Promoting Pawpaws: A portrait of a native Appalachian fruit
Posted by collegegreenou on October 13, 2009
By Max Cothrel
A university van with a piece of paper taped to its side reading “Pawpaw Express” waited outside of Baker Center during the 2009 Pawpaw Festival. It was not what you’d consider glamorous. But in a way, the van’s lack of glamour is much like the Pawpaw Festival itself. Featuring a random assortment of tents on the grounds of Lake Snowden Park, this festival consists of an eclectic group of merchants with handmade wares and purveyors of foods, including both fine and festival quality.
Despite a lack of glamour, the Pawpaw Festival has more than enough heart. Even a few hours speaking with pawpaw enthusiasts shows the devotion with which people promote this native Appalachian fruit.
Chances are you’ve never heard of a pawpaw, but judging from my research and interviews, you’re not alone. A pawpaw is a fruit similar in size and shape to a potato, but green in color. Soft like a pear on the outside, the inside has a consistency similar to a banana, its most famous and closest relative among fruit. The taste is a blend of banana and mango. It is a simple, plain-looking fruit with a great history.
Lance Beard of Peterson Pawpaws shared some of this history and referred me to the company’s website, which, like the festival itself, makes up for its lack of flash with sturdy presentation of facts and information. Before the advent of refrigeration and super-markets, Ohio’s frontier folk thrived off the pawpaw as a source of food. Several high-profile explorers also enjoyed this fruit, including Hernando de Soto of Spain and the men of the famed Lewis and Clark expedition. With the pawpaw’s history, its advocates are pushing for further research into the pawpaw as both a marketable food and as a medicinal plant. According to some researchers and Peterson’s website, the plant could even be an alternative anti-cancer medicine.
With this past and a bright future, why have so few people heard of the pawpaw? Certainly, with all this promise and the devoted followers such as those at the festival, this fruit should be rivaling apples, grapes, and bananas both on store shelves and as a household item. For many of its supporters, this is the dream.
There are voices within the pawpaw movement that contradict the mass-market philosophy. Chris Chmiel, an Ohio University graduate and founder of Integration Acres, the world’s largest pawpaw processor, discussed his very alternative view of the pawpaw’s potential. Chmiel decided to stay in the area after graduation and is now a major player in the movement as a member of the Pawpaw Foundation’s board of directors, a founding member of the Ohio Pawpaw Growers’ Association, and a founder of the Pawpaw Festival.
Chmiel credits Peterson Pawpaws with being a major source of education and inspiration for his work with pawpaws, but differs in his approach to the fruit’s growth and development, both in a physical and commercial sense. Companies such as Peterson are taking the traditional route to marketing the fruit, working within the capitalist system to have the wealthy invest in orchards, chemicals, processing and genetic research to get the fruit onto grocery store shelves. Peterson has even patented some of the varieties it has bred. While all of this investment and research only strengthens the comparison to the pomegranate that these producers like, it is not a welcome comparison to anyone like Chmiel, who sets sustainability in both the production of fruit and the local economy as a top priority for his operation.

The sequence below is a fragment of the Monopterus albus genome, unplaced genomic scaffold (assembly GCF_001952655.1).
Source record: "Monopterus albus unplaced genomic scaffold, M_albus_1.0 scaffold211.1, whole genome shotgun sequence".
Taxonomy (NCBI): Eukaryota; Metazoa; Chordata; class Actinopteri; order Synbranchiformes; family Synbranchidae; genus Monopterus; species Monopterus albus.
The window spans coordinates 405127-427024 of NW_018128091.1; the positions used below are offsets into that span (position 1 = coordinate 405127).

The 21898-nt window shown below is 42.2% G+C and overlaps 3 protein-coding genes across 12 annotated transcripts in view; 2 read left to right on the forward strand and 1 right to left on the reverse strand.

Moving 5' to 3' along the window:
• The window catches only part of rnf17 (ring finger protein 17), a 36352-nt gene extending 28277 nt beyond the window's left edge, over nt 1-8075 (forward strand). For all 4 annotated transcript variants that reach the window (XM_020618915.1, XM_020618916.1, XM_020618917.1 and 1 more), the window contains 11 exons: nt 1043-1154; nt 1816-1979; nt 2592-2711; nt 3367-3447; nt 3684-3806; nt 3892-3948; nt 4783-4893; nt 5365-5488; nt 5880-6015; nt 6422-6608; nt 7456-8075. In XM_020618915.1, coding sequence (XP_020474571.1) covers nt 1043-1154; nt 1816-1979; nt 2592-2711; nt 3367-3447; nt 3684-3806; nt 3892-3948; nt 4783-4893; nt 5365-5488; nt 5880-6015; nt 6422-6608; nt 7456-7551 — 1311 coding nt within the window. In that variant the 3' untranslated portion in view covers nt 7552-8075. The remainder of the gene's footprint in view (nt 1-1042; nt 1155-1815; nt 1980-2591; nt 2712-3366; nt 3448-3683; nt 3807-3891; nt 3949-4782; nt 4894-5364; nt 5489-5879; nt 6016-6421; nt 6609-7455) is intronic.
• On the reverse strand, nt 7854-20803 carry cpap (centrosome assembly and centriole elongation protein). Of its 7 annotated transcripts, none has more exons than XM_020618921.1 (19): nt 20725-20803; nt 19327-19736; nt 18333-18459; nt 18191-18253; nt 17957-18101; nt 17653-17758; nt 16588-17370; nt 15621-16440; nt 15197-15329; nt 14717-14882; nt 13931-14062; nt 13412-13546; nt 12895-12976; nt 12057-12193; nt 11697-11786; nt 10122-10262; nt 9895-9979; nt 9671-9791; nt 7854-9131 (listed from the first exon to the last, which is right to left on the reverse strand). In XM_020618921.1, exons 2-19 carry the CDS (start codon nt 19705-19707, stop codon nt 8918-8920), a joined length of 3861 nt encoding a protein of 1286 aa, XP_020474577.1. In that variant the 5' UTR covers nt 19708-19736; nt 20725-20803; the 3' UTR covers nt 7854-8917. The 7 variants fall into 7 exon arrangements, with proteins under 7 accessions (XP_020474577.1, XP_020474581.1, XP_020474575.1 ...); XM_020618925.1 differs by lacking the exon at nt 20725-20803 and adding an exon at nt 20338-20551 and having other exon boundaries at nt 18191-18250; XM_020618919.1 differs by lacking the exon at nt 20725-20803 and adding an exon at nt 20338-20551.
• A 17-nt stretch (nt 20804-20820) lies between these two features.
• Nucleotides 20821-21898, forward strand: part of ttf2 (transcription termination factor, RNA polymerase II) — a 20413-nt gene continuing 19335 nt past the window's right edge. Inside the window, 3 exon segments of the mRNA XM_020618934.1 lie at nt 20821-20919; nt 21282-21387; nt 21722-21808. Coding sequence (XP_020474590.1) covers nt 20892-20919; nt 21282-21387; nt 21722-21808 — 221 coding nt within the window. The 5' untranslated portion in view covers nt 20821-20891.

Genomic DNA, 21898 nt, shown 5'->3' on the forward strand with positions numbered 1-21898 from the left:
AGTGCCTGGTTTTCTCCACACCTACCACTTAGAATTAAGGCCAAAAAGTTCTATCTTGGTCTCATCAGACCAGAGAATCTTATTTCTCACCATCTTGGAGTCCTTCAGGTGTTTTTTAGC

Chmiel sees the pawpaw’s current status as a rare opportunity to take a different route in marketing and producing a fruit. He does not envision fragile pawpaws on shelves in big name stores out of fear of the financial implications for farmers. He is against the use of chemicals in the plant’s growth and takes issue with the market emphasis on named varieties of the fruit, as opposed to the wild, unnamed sort he processes en masse. The favor shown to named varieties, he says, is shrinking the pawpaw’s gene pool. In fact, Integration Acres owes a part of its dominance of pawpaw processing to the fact that it buys from local, often underprivileged harvesters of wild varieties of the fruit that it then processes and sells. His fear is that using pesticides on fruit-bearing trees will only serve to make them chemical-dependent and subscribes instead to the organic model of agriculture, using animals and nature itself to produce healthy fruit.
Chmiel’s method is based in sustainability for both the environment and the local economy. His practices of naturally grown fruit create a sustainable method of agriculture that allows the trees to grow without attempts to inhibit their natural variety or increase their production at the cost of their health. Economically, Chmiel has a much smaller goal for the pawpaw: he sees it first as a local power, with the ability to provide work for the underprivileged and keep fruit in stores cheap and healthy.
Chmiel’s alternative vision instills hope in me that there is a sustainable, environmentally friendly future for the pawpaw. For once, it seems, the sustainable method is winning out over the business-oriented model, a fact evidenced by Integrations Acre’s current dominance of the processing market. For Chmiel, “the ends have to justify the means.” Let us hope they can keep that position.